We can continue to expect great things from the people who brought us  fen shui and Traditional Oriental Medicine; there is a precedent for diagnosing the character of a disharmony -- whether economic or corporeal, and to reinstate its systemic balance by economic readjustment. It's just a matter of scale.

With China's current population around 1.35 billion, capturing the diversity of  opinions and experiences, providing appropriate ways to analyze the information, recognizing trends and taking action is understandably a daunting task, but one that is essential to that big dream of progress. 

A New Finger on the Pulse of China's Urban Future

"It is very difficult to find another civilization in history like China’s, which has been extremely meticulous about control for thousands of years," observed Jiang Jun, Editor-in-Chief of Urban China, in an essay, "Informal China". "This control is not only on political and ideological levels, but is also present in material and spatial realms: from macro-scale urban planning, meso-scale traditional construction rules, to countless micro-scale details of daily life."

Since 2005 Urban China城市中国, has been the only magazine published both in, about and for China devoted to issues of urbanism [2][3]. Jun describes the UC mission as a means to “challenge the way we see this world and, in so doing, re-imagine what the world can be.” 







Urban China’s slogan is “Urban Wisdom Advancing with China”, and its content is at once technical and theoretical, presenting statistical data and analytical considerations. It functions as a research network, think tank, documentary archive, and a tool for artistic production and urban activism.


 A product of its socialist society, Urban China's contents are deeply scrutinized by the Party’s regulatory machinery to assess compliance with the status quo. Nonetheless, its mission is to demystify that same governmental machine; the publication also informs upper echelons of power about the impact of public policy in real time. Unlike American and European sleek architecture and planning publications, it is less a fanzine for the elite aesthete; its contents are directed to both official and informal operatives who are looking for trends and opportunities.
Urban China incorporates frameworks ranging from ecology, anthropology, media, technology and architecture to demography, political science, geography and sociology to clash and merge in nonlinear ways. The editorial team has at its disposal a vast archive of documentary images, statistics and anecdotal commentary to create what is at once a vehicle of artistic expression and tool for urban activism. UC’s graphic design presents almost a tongue-in-cheek impression that accentuates the incidental, every-day elemental material icons of one’s existence.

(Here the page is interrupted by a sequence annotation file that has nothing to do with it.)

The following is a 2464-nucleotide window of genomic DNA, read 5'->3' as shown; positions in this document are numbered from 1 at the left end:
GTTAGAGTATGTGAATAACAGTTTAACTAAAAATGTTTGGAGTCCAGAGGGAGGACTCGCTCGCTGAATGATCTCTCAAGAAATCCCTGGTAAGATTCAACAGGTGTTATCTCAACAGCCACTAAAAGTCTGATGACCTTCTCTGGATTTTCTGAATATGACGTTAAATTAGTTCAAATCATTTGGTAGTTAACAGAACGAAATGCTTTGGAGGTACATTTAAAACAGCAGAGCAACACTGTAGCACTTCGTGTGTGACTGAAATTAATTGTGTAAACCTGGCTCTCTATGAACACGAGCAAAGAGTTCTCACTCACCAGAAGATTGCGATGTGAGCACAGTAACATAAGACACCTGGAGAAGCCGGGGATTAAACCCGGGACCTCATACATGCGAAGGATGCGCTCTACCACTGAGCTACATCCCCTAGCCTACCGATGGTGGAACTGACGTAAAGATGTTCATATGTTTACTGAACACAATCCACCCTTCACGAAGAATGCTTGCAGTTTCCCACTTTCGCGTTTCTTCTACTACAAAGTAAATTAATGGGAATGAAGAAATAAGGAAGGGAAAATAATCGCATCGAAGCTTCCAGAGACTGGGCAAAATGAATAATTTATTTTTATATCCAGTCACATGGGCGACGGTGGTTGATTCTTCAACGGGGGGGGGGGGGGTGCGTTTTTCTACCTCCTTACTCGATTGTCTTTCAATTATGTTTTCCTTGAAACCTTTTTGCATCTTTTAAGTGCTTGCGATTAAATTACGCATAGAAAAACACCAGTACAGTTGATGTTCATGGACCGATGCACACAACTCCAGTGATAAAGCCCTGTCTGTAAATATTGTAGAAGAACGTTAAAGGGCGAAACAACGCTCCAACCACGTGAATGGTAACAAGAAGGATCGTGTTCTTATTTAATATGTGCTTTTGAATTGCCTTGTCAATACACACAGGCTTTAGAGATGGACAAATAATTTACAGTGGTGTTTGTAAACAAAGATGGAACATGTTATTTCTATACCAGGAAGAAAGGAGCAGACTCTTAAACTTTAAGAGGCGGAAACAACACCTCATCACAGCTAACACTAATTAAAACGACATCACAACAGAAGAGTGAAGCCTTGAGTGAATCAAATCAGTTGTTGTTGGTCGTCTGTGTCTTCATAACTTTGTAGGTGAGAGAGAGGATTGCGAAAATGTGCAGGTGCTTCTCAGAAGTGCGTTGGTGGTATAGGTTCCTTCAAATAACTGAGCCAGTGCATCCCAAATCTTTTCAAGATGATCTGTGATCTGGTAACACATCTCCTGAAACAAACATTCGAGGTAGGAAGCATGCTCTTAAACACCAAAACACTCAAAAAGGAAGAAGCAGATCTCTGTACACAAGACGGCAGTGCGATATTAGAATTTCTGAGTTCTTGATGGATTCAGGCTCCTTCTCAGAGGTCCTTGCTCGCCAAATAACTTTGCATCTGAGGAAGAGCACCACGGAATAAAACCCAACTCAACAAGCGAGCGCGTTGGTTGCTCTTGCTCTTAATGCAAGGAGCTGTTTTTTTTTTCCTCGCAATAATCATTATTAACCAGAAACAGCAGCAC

Through rigorous research and creative considerations of outcomes, UC has documented how Chinese urban dwellers – like nail families -- create innovative solutions to the problems of daily existence in the 21st Century. They account for the material and ephemeral, the practical and the practically impossible. For example, one issue showed how a basketball produced for export was repurposed as a water bucket by the same factory workers who made it. Some how it is all going to make sense, on a huge scale.

While China is its focus, the UC process indirectly encourages all earthlings to try to come up with new ways to address change and its partner “uncertainty”, to document existence, and to create strategic systems by which to make sense of everyday life. This is possible, it offers, through “dialogues, collections, classifications, explorations and networks”. Even for those who cannot read Chinese, the images themselves provoke consideration about one’s own quality and quantitative measures of life.








There is not doubt that the best laid plans for China's cities of the future -- even those with the "benefit" of input of internationally recognized "green" urban planners and architects -- have to be sensitive to the realities of how  local people do live. For example a widely publicized green city project destined to be a show-piece during the 2010 Shanghai World Expo was never accomplished. In fact, according to Yale University's environment 360 online journal, "Although the project was widely publicized internationally, most locals knew little about it. The political leaders who championed the project were ousted in a corruption scandal, and their successors have allowed construction permits to lapse."

Each issue of Urban China has a theme, such as “Migrating China”, “Chinatown”,  “Urban Graffiti” or “Informal China” and blends the past with the present through graphic details such as archives of historic maps juxtaposed with those of new planning charts. For example, traditional Chinese paradigms, such as feng shui, are mixed together with diagrams and photographs of current development projects.

In another issue there is an image entitled “Labor–Insurance -- Gloves Coat”, depicting a pair of thick wool work gloves positioned next to a child’s coat knit from the same material”. The caption notes that housewives unravel the yarn from unused extra gloves and repurpose the raw material for more useful commodities. Images of street markets are next to new high-rise towers; personal laundry hangs on public telephone wires. We may take them for granted, but in officially formal China, any informality or unofficial enterprise that permeates these membranes, emerges at an unprecedented scale. The implications are becoming more universal for populations outside China, particularly those with large populations and cities utilizing upon traditional Chinese principles, such as those in Japan and Korea.